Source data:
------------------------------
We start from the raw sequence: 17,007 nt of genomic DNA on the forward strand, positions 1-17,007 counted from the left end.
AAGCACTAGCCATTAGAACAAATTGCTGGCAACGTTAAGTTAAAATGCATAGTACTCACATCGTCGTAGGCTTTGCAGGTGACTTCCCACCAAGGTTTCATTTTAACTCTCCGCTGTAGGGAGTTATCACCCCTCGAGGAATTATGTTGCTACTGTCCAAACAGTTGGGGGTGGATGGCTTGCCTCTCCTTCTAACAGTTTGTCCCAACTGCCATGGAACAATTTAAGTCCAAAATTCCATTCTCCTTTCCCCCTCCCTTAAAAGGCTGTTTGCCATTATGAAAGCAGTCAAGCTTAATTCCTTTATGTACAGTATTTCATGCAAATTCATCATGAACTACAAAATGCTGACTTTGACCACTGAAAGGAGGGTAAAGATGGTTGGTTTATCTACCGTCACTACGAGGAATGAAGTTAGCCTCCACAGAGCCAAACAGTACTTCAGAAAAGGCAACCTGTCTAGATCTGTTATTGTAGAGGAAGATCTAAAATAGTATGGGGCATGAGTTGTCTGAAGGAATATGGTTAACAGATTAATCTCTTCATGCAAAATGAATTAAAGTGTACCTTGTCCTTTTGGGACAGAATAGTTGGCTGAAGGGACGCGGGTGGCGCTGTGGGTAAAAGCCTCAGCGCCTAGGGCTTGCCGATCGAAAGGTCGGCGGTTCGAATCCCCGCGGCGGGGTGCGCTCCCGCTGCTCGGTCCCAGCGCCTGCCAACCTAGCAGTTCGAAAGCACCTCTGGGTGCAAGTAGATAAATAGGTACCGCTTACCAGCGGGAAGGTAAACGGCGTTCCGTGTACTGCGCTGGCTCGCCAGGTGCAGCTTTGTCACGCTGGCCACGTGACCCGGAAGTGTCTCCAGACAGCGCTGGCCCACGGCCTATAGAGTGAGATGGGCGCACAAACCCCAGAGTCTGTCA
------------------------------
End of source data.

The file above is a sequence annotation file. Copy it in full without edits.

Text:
We start from the raw sequence: 17,007 nt of genomic DNA on the forward strand, positions 1-17,007 counted from the left end.
AAGCACTAGCCATTAGAACAAATTGCTGGCAACGTTAAGTTAAAATGCATAGTACTCACATCGTCGTAGGCTTTGCAGGTGACTTCCCACCAAGGTTTCATTTTAACTCTCCGCTGTAGGGAGTTATCACCCCTCGAGGAATTATGTTGCTACTGTCCAAACAGTTGGGGGTGGATGGCTTGCCTCTCCTTCTAACAGTTTGTCCCAACTGCCATGGAACAATTTAAGTCCAAAATTCCATTCTCCTTTCCCCCTCCCTTAAAAGGCTGTTTGCCATTATGAAAGCAGTCAAGCTTAATTCCTTTATGTACAGTATTTCATGCAAATTCATCATGAACTACAAAATGCTGACTTTGACCACTGAAAGGAGGGTAAAGATGGTTGGTTTATCTACCGTCACTACGAGGAATGAAGTTAGCCTCCACAGAGCCAAACAGTACTTCAGAAAAGGCAACCTGTCTAGATCTGTTATTGTAGAGGAAGATCTAAAATAGTATGGGGCATGAGTTGTCTGAAGGAATATGGTTAACAGATTAATCTCTTCATGCAAAATGAATTAAAGTGTACCTTGTCCTTTTGGGACAGAATAGTTGGCTGAAGGGACGCGGGTGGCGCTGTGGGTAAAAGCCTCAGCGCCTAGGGCTTGCCGATCGAAAGGTCGGCGGTTCGAATCCCCGCGGCGGGGTGCGCTCCCGCTGCTCGGTCCCAGCGCCTGCCAACCTAGCAGTTCGAAAGCACCTCTGGGTGCAAGTAGATAAATAGGTACCGCTTACCAGCGGGAAGGTAAACGGCGTTCCGTGTACTGCGCTGGCTCGCCAGGTGCAGCTTTGTCACGCTGGCCACGTGACCCGGAAGTGTCTCCAGACAGCGCTGGCCCACGGCCTATAGAGTGAGATGGGCGCACAAACCCCAGAGTCTGTCA